Archive/File: orgs/american/christian.identity chr-iden.04 Last-modified: 1993/05/02 Sanct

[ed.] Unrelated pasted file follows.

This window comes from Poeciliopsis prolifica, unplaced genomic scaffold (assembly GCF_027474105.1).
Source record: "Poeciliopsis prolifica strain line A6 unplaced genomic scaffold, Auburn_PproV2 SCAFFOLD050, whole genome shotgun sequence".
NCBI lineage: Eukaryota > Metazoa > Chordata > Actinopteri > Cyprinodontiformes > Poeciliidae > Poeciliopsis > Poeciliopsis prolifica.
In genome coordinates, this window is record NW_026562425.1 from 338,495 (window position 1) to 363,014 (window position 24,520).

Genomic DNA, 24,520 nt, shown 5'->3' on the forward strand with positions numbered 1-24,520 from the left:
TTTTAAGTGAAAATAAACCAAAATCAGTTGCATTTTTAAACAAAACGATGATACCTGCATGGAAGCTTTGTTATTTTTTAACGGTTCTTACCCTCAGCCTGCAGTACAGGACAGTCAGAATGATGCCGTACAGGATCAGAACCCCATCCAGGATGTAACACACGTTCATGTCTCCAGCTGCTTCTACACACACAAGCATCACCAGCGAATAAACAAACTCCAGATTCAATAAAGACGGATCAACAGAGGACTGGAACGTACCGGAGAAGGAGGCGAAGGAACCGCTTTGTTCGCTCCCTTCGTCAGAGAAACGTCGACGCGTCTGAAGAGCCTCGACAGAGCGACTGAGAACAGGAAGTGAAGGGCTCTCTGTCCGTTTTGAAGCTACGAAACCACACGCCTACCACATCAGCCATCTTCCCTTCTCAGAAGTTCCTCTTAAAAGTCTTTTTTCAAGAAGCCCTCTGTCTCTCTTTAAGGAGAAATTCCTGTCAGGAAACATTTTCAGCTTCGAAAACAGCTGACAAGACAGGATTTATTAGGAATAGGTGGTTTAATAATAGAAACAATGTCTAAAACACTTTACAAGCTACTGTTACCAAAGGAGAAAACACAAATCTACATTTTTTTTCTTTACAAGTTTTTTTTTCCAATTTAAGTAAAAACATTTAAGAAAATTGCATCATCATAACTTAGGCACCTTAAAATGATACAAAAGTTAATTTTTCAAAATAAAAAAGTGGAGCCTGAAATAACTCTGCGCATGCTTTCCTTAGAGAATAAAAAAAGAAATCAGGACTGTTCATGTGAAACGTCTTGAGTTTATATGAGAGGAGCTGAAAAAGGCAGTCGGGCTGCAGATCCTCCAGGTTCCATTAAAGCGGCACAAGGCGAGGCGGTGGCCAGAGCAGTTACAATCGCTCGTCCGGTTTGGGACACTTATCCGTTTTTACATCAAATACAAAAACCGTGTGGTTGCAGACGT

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Archive/File: orgs/american/christian.identity chr-iden.04 Last-modified: 1993/05/02 Sanctifying Racism Identity Christianity is a home-grown U.S. version of an older, aberrant form of Christianity called "British Israelism." As an ideology, Identity serves to bind together disparate elements of the U.S. neo-nazi and racist movement while, at the same time, potentially recruiting otherwise unaffiliated racist fundamentalists into the racist political groups. The crux of Identity belief is that the world has been mistaken about the true "identity" of the Jews. The true Jews, whose history is told in the Bible, are the descendants of the Lost Tribes who left the Middle East hundreds of years before Christ's birth, crossed the Caucasus Mountains (hence "Caucasians") and founded the New Israel in the British Isles. The white Anglo-Saxons who then settled the North American continent are also the true Jews and the ethnic group that claims to be Jewish is an impostor. "Identity" Christians consider Jews to be the offspring of the "seed of Satan," intent on robbing white Christians of their real Biblical heritage, while Blacks and other people of color are considered "mud people," not really human.<71> Across the United States, scores of small independent churches have fused Identity racsim with fundamentalist Bible preaching. Traditionally, Ku Klux Klan-type organizations have distinguished themselves as groups primarily focused on who and what they despise. The infusion of Identity teaching into the racist movement gives racists a "positive" theme to rally around, the notion that they are destined by God to rule the earth; in that respect, Identity as an ideology can potentially make the racist movement more attractive to larger numbers of people. While it is estimated that U.S. adherents to Identity Christianity number in the tens of thousands, it is important to note that the overwhelming majority of fundamentalist and chrismatic Christians would consider Identity a theological heresy and an unsavory political orientation. However, because they tout themselves as "Christians," Identity believers have attempted to forge links with the rest of the born-again community. Incidences of cross-over are rare but significant. A noticeable example involves the Family Christian Broadcasting Network (FCBN) in Concord, California. One of the network's stars is Maureen Salaman (request identity salaman.01), hostess of the "Accent on Health" program. Salaman is a veteran activist with the Liberty Lobby, considered to be the foremost racist and anti-Semitic organization in the United States ... Her frequent presence on FCBN is an unspoken endorsement of her expremist politics. (Diamond, 139-140) Work Cited Diamond, Sara. Spiritual Warfare: The Politics of the Christian Right. Montreal, PQ and New York: Black Rose Books, 1990


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